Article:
It is Sunday. Today, I'll worship on the live stream with my church. I'll connect with the Connect Group that I co-lead with my dear friend, Anna, as we help our ladies group (women aged 40 – 94) get online and connect in our zoom room. I'll also help my husband's connect group that he co-teaches with his mentor Jimmy get online. I'll probably spend some time “talking” to some young ladies that I mentor in my zoom room. And I will take a nap and check on our garden.
Beware of the tendency to devolve
You're not going to hear me rant now except to say that some schools are “forbidding” that their teachers contact their students even via email. Foolish decisions such as this – even in the name of equity – will cause us to further devolve in unhealthy ways.
Our kids need structure and healthy human faces. We should reach every child we can even if every child can't be reached. It isn't practical to ship devices home or even textbooks, but if we can connect and contact even one, we should.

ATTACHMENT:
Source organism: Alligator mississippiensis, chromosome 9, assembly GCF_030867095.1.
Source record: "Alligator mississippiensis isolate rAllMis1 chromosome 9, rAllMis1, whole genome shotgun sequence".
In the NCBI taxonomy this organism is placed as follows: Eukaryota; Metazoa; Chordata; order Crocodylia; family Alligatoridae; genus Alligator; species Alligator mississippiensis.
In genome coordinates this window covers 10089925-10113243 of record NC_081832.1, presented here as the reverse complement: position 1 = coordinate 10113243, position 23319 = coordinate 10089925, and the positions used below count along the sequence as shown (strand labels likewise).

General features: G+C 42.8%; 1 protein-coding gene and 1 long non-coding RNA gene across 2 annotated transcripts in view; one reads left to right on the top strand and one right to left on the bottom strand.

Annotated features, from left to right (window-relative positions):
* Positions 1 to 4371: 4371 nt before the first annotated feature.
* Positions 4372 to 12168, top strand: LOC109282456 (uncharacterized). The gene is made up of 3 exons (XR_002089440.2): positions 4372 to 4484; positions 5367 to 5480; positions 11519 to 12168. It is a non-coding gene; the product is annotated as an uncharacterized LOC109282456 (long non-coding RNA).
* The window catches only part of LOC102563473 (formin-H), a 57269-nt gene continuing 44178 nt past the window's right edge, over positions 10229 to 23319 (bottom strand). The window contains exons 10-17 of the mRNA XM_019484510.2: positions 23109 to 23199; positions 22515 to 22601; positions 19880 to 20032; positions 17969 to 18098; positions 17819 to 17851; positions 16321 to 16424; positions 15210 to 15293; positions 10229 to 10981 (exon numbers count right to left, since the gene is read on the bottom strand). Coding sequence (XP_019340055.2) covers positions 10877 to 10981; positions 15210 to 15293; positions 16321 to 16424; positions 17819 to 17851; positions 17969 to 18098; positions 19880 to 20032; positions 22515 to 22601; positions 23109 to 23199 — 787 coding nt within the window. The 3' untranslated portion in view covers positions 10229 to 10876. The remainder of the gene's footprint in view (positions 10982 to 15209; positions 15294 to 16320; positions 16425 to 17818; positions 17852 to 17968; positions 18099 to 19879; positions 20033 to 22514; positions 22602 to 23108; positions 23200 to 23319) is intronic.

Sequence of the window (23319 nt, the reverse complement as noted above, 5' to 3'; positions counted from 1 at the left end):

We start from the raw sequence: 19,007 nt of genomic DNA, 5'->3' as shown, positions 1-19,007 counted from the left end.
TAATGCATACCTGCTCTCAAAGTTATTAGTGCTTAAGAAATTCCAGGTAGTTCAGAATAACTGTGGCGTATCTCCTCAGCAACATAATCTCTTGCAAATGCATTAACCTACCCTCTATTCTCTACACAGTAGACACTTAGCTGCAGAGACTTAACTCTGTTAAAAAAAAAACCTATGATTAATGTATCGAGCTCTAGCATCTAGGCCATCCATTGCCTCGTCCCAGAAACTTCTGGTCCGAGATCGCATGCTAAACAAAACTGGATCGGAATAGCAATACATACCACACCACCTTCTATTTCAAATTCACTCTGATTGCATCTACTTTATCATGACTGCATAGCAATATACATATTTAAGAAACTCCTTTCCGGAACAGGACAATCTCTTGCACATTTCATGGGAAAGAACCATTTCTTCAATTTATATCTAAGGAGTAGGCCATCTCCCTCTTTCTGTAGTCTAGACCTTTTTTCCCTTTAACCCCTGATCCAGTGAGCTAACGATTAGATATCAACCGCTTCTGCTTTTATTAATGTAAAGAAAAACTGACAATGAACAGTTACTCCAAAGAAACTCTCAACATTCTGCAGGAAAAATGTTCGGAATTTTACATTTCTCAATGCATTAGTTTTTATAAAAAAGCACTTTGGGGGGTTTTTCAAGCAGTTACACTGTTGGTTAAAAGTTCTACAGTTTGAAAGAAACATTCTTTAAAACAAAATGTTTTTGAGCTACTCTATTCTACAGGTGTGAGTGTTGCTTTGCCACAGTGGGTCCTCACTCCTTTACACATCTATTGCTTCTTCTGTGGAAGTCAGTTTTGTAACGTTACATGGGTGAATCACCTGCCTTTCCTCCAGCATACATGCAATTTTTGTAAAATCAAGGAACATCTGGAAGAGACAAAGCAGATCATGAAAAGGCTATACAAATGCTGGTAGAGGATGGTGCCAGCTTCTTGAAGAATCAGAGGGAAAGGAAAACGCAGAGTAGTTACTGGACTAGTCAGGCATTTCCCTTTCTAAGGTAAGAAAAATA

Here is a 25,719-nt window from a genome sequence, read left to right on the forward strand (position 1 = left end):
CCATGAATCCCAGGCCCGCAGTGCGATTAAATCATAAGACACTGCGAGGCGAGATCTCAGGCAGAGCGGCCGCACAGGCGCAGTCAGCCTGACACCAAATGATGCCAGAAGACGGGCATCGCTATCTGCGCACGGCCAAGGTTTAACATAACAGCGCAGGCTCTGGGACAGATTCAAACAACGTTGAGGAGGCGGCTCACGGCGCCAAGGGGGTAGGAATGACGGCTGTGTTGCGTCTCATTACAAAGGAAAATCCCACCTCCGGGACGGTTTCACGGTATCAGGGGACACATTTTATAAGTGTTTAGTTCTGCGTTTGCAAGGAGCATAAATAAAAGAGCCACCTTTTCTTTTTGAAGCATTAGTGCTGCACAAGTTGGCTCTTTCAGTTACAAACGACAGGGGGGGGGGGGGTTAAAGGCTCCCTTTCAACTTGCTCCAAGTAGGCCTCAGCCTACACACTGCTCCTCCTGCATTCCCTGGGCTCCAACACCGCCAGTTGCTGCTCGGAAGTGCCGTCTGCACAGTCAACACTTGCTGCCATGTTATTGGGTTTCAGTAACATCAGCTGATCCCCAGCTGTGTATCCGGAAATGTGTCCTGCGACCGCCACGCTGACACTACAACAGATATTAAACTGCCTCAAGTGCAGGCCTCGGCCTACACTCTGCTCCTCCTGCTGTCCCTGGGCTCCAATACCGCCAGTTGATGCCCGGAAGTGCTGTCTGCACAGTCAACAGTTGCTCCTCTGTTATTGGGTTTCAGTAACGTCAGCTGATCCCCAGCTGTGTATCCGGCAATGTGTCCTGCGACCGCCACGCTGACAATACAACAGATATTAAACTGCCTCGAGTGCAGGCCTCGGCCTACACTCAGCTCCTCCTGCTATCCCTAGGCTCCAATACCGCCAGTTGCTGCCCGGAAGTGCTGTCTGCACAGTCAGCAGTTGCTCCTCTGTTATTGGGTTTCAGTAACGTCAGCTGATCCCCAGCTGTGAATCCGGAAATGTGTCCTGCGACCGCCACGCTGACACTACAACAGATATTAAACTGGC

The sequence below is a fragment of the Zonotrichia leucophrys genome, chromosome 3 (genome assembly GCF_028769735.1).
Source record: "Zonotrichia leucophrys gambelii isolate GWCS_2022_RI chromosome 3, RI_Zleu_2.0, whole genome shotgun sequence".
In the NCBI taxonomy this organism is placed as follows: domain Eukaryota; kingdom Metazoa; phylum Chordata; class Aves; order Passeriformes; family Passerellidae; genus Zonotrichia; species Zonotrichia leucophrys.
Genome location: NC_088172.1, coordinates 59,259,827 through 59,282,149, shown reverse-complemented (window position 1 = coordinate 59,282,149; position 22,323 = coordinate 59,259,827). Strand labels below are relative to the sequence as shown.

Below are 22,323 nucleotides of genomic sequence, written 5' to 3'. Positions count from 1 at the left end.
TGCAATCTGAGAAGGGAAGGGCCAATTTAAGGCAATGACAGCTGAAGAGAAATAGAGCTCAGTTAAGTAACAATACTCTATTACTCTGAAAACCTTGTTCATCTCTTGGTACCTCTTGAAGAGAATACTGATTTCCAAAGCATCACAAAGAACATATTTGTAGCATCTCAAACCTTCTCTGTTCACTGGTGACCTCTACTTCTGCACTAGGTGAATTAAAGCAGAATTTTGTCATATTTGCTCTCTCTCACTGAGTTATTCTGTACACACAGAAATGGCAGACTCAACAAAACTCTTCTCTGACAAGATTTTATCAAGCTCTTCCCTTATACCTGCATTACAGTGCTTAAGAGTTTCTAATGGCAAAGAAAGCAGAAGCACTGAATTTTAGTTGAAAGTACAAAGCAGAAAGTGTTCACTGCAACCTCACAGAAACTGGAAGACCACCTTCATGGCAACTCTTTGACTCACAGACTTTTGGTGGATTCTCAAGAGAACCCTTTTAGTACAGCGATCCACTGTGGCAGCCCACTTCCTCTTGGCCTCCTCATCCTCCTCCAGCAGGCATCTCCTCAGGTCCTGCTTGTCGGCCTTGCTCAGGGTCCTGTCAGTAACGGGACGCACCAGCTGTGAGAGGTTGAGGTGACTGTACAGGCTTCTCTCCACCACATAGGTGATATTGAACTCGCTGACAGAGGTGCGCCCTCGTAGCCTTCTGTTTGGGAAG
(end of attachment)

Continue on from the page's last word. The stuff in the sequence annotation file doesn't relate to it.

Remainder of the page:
But in the name of equity, some schools are cutting off all connections with schools—a big mistake in my book. We can be physically distanced but shouldn't be socially disconnected – even between teachers and students. Most kids have telephone access – so use that, for goodness sake.
My school is not only connecting with classes, but our campus pastor uploads a devotional each morning that we all watch. Our theater group is meeting as is our chorus – in zoom- but they meet. I have kids getting together who are writing a script that we want to shoot this summer – in zoom – but they meet. We've had parent meetings with skyrocketing attendance.
We're together so much, even if we're apart all the time.
Connected in Heart
As I told our parents, this pandemic can keep us apart physically – and it should – but it cannot separate our heart for this generation of kids that needs to see healthy, whole adults in their lives who are working through this one day at a time.